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San Ke Paik

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Tae kwon do master Sang Kee Paik left humanitarian legacy

Tae kwon do master Dr. Sang Kee Paik passed away at the age of 80 on Sunday July 12, 2009 after a long battle with cancer, leaving behind a legacy of humanitarianism and exceptional training of martial arts.

Paik was born into Japanese-occupied Korea on Aug. 21, 1929. He started his martial arts training in 1945, and received his first black belt in 1947.

Paik and his two children joined his wife in America in 1969 when the University of Wisconsin-Madison sponsored him to come and work. He worked as a lab scientist in the UW primate research lab, eventually becoming Unit Chief.

According to Paik's son Peter, his father decided to start teaching martial arts in 1971 after speaking to one of his old teachers from Korea. Peter said the change in career was due to his father's love of martial arts.

"His job was what he went to school for, his passion was martial arts," said Peter. "He believed in what martial arts taught. He believed you could improve self esteem, confidence, character."

Peter said his father wanted to use martial arts to remind people of traditional values and virtues.

"He was a real humanitarian in that he took a lot of at-risk people and transformed their lives," said Mia Scheid, Paik's daughter. "My dad wanted to help anyone who wanted help."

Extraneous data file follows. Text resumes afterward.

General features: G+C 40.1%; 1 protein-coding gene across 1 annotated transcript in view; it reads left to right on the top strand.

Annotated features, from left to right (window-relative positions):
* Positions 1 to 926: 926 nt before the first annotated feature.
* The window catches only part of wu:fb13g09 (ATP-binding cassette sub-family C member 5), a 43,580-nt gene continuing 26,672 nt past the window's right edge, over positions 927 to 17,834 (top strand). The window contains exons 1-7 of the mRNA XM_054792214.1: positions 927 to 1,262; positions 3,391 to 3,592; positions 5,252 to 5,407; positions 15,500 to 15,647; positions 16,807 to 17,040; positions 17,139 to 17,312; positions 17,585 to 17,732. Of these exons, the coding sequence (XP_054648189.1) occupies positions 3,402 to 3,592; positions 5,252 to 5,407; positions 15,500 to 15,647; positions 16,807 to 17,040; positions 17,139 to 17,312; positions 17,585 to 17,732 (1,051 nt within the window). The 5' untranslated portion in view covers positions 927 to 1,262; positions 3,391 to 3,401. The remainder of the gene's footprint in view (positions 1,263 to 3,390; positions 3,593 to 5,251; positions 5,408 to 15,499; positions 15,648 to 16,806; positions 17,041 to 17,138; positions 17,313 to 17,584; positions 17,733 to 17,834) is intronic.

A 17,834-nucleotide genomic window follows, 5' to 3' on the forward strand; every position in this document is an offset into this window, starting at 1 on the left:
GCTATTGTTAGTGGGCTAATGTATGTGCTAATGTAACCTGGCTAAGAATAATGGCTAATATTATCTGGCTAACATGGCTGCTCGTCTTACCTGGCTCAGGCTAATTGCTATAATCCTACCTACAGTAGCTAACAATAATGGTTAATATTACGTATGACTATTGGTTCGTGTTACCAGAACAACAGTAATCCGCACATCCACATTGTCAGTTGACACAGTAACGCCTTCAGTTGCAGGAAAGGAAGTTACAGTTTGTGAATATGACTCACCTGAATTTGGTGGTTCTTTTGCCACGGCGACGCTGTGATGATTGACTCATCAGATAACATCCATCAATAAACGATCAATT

Paik's first school was operated out of a restaurant basement in Madison, but the number of students soon grew and Paik eventually moved to the Hilldale Mall. In 1977 Paik bought an abandoned elementary school on the east side in Madison, and converted the school into a martial arts studio and student dormitory.

According to Peter, his father took in many students from rough backgrounds, who at times could not even afford to pay the rent in the dorms. Paik would tell them it was fine, and that they could pay next month.

"He would tell me, 'When a person comes to you, you can make a choice to help them or to turn your back on them, and my choice is to help them,'" Peter said. "That's kind of how he approached life."

In addition to his humanitarianism and generosity, Paik was respected for his exceptional teaching style.

"He was truly one of the last great masters of tae kwon do," said Jim Raemisch, a former student of Paik's.

Raemisch said he studied under Paik for eight years. According to Raemisch, part of the reason Paik was such a exceptional teacher was because of his ability to incorporate many different styles of martial arts into his training.

"He was years ahead of his time in terms of ring work and punching," said Raemisch. "His training was second to none."
Unlike other tae kwon do schools in the area that would only participate in tae kwon do tournaments, Raemisch said Paik encouraged his students to participate in open tournaments where they were exposed to many different forms of martial arts.

"He just loved martial arts," Raemisch said. "He was a pretty strict teacher but he had a great sense of humor and knew how to laugh."

Mia said her father transformed many people's lives through his teaching and compassion.

"He taught people confidence more than anything else and he believed in them more than they did themselves," she said.
Paik was one of the few people in the world who was granted 10th-degree black belt status. He also founded his own form of martial arts called Sasang. In 1990, Paik hosted the National Tae Kwon Do Championships in Madison